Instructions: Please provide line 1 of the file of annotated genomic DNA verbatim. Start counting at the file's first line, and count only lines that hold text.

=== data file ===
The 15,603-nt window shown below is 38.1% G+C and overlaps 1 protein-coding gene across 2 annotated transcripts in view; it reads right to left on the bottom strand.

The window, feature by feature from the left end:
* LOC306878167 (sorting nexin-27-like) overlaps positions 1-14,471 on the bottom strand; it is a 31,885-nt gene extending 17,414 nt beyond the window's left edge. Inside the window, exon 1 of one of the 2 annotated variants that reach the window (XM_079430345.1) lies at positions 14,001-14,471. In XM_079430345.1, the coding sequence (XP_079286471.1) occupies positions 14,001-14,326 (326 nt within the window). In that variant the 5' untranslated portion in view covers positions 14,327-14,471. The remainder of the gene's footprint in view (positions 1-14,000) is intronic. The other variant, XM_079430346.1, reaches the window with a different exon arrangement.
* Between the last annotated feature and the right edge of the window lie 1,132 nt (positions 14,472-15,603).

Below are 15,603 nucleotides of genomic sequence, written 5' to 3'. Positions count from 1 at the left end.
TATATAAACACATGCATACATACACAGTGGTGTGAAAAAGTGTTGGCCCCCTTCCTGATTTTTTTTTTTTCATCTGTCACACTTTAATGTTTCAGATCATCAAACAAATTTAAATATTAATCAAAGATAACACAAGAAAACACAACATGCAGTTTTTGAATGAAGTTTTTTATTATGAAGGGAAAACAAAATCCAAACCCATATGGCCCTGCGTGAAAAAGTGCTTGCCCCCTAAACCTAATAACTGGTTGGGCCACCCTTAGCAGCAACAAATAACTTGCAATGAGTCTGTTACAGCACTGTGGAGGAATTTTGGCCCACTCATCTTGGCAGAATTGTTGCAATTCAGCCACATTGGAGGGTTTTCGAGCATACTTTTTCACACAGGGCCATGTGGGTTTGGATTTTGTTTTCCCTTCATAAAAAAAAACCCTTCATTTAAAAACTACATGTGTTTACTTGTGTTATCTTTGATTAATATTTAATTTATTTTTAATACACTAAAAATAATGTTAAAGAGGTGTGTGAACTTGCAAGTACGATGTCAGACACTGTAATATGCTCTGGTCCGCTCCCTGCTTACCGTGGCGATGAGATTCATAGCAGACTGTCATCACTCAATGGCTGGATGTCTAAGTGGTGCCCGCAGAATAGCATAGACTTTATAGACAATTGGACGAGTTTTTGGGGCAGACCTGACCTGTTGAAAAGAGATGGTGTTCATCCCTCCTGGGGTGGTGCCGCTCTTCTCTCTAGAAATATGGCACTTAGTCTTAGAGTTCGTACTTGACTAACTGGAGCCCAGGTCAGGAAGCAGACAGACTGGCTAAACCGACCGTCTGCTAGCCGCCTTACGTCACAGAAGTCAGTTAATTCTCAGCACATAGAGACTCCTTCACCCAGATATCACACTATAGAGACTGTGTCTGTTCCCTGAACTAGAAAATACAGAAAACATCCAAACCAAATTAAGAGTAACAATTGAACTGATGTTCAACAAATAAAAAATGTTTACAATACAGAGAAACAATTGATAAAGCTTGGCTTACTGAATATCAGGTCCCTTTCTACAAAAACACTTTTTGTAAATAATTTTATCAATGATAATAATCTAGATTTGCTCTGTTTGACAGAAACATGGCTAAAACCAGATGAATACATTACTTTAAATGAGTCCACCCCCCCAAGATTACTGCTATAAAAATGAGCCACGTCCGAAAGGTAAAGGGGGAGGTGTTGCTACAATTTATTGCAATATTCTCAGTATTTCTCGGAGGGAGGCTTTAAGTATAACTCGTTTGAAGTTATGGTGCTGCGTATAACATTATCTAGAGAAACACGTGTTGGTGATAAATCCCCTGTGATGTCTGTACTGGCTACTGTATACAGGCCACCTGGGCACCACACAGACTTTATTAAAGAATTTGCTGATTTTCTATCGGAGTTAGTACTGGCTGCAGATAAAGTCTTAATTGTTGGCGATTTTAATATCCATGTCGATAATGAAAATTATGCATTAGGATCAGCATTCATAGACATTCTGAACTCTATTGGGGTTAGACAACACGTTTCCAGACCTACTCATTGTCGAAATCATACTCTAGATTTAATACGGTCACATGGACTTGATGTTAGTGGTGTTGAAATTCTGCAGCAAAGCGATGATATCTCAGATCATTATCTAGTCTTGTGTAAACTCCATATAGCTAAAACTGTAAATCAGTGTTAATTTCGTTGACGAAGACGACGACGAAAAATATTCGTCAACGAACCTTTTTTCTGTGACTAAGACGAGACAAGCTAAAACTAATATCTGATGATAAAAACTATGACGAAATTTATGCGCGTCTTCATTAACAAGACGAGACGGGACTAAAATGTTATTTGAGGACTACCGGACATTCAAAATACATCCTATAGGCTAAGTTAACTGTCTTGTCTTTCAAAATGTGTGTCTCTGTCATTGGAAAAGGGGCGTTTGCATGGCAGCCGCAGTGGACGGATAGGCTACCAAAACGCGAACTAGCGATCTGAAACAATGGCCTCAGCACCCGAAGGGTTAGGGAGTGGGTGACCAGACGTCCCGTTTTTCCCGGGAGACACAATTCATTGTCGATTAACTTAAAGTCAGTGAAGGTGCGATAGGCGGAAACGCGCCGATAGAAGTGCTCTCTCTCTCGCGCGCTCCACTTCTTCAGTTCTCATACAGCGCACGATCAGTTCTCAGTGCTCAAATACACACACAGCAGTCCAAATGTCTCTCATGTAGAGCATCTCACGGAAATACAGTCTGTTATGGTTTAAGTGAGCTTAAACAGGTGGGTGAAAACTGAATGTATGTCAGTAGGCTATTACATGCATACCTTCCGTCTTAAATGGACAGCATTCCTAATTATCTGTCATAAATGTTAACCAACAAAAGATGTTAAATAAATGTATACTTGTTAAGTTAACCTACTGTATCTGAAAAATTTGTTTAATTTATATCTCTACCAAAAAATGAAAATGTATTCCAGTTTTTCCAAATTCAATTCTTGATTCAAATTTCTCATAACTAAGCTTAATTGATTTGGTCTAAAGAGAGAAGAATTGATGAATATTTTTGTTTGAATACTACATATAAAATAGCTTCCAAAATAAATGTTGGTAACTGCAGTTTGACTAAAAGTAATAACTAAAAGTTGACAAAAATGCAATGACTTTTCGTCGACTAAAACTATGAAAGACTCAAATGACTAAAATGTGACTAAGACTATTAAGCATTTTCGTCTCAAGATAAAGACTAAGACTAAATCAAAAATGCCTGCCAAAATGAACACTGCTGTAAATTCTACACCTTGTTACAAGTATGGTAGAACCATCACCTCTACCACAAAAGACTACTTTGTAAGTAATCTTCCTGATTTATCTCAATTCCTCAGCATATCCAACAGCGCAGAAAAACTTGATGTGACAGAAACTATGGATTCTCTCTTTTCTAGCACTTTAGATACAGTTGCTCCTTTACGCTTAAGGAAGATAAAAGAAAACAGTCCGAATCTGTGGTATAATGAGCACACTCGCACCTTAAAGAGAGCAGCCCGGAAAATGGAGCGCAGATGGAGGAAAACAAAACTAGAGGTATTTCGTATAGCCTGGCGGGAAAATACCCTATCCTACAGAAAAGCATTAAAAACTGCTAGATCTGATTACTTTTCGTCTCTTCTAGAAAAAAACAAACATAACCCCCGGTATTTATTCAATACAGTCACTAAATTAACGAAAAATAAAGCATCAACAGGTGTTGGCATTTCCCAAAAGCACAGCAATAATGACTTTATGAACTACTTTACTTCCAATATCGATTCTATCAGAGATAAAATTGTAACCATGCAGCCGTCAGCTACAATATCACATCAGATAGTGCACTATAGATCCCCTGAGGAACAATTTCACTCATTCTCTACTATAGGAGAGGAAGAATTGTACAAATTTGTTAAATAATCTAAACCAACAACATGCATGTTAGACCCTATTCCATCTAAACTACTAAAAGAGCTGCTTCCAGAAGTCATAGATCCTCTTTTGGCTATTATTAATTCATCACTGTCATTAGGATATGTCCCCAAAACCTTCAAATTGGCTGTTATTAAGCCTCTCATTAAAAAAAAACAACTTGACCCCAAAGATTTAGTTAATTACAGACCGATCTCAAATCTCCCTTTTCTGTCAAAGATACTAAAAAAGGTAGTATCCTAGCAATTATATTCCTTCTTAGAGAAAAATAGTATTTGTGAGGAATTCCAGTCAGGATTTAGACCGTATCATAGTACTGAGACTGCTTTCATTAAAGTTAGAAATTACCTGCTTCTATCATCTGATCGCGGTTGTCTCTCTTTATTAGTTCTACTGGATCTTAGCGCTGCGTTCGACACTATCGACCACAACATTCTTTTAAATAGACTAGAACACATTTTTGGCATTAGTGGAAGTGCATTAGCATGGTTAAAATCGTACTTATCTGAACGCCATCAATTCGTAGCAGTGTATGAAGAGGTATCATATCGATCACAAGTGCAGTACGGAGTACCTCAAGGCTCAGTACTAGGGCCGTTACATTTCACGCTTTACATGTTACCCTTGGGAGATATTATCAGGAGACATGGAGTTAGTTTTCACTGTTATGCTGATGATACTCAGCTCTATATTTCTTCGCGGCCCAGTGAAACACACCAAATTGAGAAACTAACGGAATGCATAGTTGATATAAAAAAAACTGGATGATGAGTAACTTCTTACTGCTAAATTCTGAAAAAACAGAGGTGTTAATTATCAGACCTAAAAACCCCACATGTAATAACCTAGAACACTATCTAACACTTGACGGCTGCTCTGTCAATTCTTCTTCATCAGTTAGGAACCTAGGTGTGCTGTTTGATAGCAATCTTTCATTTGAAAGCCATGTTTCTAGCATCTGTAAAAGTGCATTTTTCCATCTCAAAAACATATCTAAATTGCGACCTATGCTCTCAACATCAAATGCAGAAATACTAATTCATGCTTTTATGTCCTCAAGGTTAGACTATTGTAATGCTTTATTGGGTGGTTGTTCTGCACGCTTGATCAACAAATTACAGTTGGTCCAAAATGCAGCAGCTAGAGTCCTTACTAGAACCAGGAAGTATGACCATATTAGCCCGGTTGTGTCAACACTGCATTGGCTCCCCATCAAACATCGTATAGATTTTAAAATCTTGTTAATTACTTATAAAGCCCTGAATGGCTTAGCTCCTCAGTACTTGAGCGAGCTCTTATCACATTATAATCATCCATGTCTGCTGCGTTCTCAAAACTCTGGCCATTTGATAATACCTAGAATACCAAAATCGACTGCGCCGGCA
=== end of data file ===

The 15,603-nt window shown below is 38.1% G+C and overlaps 1 protein-coding gene across 2 annotated transcripts in view; it reads right to left on the bottom strand.